When Good Weather Is Bad
Little by little, the last of the gardening chores are being completed.
First up was the asparagus. I had been waiting a very long time for the ferns to turn brown and the time finally arrived this past weekend:
|Browned Asparagus Foliage|
|Asparagus stems cut down at ground level|
I had a couple of rolls left over from the fencing and one of them was 30” wide, the exact width of the narrow asparagus beds. I anchored the chicken wire with pegs at one end of the bed and then unrolled it until it reached the end of the 3rd bed & anchored it with more pegs. Easy peasy and only a few minutes of effort.
|Chicken wire keeps mulching straw|
from being blown off the bed
The gardening season this year reminds me of the Energizer bunny. It keeps going, and going, and going – no small thanks to the above seasonal temps we have been having since September. I’m very grateful for the extra harvests and not having to don a winter jacket as I do my garden cleanup. The down side, however, is that I'm getting a bit worried that these unseasonal temps may wreak havoc with some of my crops. Case in point – the garlic. Some of it has started to poke out of the ground:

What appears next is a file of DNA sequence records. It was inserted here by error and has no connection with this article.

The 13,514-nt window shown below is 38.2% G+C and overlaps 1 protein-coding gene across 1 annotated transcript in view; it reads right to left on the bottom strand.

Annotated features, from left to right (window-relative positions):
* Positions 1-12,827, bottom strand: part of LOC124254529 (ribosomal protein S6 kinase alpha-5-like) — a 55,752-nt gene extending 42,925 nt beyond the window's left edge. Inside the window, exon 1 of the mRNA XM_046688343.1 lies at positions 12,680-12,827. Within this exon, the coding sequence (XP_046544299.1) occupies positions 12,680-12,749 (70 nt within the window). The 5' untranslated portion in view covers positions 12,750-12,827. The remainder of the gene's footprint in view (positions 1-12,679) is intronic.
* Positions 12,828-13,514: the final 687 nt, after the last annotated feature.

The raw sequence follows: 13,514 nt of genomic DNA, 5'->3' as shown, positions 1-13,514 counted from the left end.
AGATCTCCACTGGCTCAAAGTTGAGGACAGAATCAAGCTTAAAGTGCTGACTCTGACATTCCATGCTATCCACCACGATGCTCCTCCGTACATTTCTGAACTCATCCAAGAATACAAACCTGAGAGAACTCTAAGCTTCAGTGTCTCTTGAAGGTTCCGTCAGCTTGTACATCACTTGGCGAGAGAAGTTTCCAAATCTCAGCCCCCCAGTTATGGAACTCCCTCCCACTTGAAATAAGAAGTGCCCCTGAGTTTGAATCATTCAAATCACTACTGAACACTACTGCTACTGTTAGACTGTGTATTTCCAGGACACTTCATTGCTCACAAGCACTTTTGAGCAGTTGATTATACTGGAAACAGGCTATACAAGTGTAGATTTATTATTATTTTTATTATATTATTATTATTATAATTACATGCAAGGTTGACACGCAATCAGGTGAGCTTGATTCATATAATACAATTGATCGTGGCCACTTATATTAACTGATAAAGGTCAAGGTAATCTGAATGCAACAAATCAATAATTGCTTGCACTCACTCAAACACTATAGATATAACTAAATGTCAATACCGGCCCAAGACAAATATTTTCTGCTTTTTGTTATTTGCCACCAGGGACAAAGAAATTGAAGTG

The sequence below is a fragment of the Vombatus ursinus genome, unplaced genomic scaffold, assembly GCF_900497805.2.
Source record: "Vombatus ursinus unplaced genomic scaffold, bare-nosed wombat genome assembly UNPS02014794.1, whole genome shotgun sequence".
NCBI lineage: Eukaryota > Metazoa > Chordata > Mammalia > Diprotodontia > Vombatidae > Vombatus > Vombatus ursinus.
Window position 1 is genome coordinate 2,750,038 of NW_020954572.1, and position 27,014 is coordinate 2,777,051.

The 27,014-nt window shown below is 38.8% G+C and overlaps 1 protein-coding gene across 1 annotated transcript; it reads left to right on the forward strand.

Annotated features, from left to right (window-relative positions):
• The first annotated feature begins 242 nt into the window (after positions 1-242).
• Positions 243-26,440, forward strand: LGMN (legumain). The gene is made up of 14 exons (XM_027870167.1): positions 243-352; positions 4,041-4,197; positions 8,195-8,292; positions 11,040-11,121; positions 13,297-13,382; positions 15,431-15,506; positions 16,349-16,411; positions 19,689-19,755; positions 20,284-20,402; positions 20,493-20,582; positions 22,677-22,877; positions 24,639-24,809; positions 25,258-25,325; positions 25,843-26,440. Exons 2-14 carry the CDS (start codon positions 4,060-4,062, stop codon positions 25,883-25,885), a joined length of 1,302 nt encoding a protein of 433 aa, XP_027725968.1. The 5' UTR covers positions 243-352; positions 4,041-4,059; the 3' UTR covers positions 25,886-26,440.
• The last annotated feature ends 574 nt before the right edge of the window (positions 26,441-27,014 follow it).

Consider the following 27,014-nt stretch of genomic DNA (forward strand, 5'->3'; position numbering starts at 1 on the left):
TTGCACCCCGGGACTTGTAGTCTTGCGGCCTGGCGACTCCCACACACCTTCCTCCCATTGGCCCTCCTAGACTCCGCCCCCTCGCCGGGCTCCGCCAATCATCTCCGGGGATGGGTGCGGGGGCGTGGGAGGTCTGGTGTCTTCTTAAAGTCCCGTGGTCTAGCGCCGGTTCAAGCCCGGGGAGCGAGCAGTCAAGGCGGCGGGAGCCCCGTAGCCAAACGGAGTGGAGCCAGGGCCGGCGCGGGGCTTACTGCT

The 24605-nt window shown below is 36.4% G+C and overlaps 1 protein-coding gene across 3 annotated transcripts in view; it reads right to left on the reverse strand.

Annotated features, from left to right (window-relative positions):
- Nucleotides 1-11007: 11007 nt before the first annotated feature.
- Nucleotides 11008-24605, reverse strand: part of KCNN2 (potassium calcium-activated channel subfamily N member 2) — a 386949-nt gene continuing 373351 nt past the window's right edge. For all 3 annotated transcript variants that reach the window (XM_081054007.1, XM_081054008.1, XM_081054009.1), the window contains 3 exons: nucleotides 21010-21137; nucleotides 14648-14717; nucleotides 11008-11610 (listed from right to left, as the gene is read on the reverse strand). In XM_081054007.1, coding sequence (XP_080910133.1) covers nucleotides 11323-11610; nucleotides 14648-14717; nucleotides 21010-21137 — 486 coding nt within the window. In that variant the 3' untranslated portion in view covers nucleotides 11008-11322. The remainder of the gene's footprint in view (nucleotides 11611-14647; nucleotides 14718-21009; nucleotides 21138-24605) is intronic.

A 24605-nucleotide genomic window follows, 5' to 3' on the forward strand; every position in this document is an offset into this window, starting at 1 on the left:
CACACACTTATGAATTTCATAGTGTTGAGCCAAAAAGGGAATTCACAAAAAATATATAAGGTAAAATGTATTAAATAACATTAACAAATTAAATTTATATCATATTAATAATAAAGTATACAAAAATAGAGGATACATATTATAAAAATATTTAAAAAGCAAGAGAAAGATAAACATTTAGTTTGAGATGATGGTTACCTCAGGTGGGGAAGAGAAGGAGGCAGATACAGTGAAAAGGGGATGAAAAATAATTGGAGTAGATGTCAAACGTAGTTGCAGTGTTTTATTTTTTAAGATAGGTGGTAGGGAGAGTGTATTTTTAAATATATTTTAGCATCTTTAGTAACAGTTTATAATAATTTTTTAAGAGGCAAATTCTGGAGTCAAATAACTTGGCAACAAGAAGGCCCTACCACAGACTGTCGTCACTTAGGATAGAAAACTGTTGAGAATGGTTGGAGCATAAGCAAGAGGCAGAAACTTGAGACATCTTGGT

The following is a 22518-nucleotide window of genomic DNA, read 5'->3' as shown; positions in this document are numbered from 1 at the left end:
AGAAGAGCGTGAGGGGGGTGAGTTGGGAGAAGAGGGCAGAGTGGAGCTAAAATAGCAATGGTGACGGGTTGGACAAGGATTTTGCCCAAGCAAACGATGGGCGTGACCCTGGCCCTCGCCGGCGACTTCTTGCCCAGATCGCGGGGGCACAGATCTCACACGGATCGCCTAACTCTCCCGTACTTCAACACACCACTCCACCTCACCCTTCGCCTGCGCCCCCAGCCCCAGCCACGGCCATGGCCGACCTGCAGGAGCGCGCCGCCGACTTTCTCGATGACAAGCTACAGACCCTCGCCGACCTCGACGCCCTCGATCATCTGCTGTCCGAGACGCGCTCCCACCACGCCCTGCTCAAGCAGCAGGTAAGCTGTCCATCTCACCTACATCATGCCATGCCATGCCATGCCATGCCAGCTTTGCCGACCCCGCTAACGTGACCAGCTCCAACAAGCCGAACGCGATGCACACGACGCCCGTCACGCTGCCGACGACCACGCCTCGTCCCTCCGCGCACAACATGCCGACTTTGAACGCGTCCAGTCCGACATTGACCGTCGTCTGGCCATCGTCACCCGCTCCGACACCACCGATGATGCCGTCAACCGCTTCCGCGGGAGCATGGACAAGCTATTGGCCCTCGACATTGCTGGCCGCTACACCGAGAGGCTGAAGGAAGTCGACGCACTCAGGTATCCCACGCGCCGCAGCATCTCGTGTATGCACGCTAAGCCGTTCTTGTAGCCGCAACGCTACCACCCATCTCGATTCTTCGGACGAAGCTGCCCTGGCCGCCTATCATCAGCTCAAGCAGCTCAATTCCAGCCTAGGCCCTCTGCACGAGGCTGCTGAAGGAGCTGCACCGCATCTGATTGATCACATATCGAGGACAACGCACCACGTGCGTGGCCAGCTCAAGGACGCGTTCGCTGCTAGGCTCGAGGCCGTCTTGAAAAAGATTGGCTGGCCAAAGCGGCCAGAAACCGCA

|This is something I normally don't see until the early spring|
The other issue I've noticed is that since the ground is not frozen yet, the squirrels are much more active and destructive this year & they have been digging around in every single bed:
In the past, I usually waited until temperatures were consistently around the freezing mark and then did all my mulching at once – garlic, shallots & strawberries. This normally worked out to be mid to end of November. Here we are, almost a month later, and we still haven’t reached that point.
Regardless, I decided to do my mulching now and hope for the best. At the very least, this should keep the beds a bit cooler and slow growth when our temps go up (we are supposed to hit 12C/54F on Tuesday).
|Mulched garlic bed topped with the plastic trellis|
|Strawberry bed before mulching|
And lastly, I mulched the perennial bunching onions & overwintering spinach that I planted right behind them:
|Perennial bunching onions|
This year I grew 2 varieties of perennial bunching onions - Evergreen Hardy & Nebuka. I'll be eliminating the Evergreen Hardy as I found the onions too large & slow to divide. Instead of pulling them all up, however, I decided to do a bit of a test & cut off the top growth before I mulched. Now we'll see if they make it through the winter ok. The Nebuka, which I really liked and will be keeping, was left as is.
My worries also extend to the fruiting crops, especially the newly planted apple trees & berry bushes. I planted 3 apple trees this spring and one of them still has a few green leaves left on it:
|The leaves on the Granny Smith are a bit hard to see|
against the still green grass
I finally got around to doing a nice, deep mulch on all of the blackberry and raspberry canes, which will definitely increase the odds of them making it through their first winter, so at least that’s one bit of re-assurance.
|Mulched blackberry canes|
Till next time...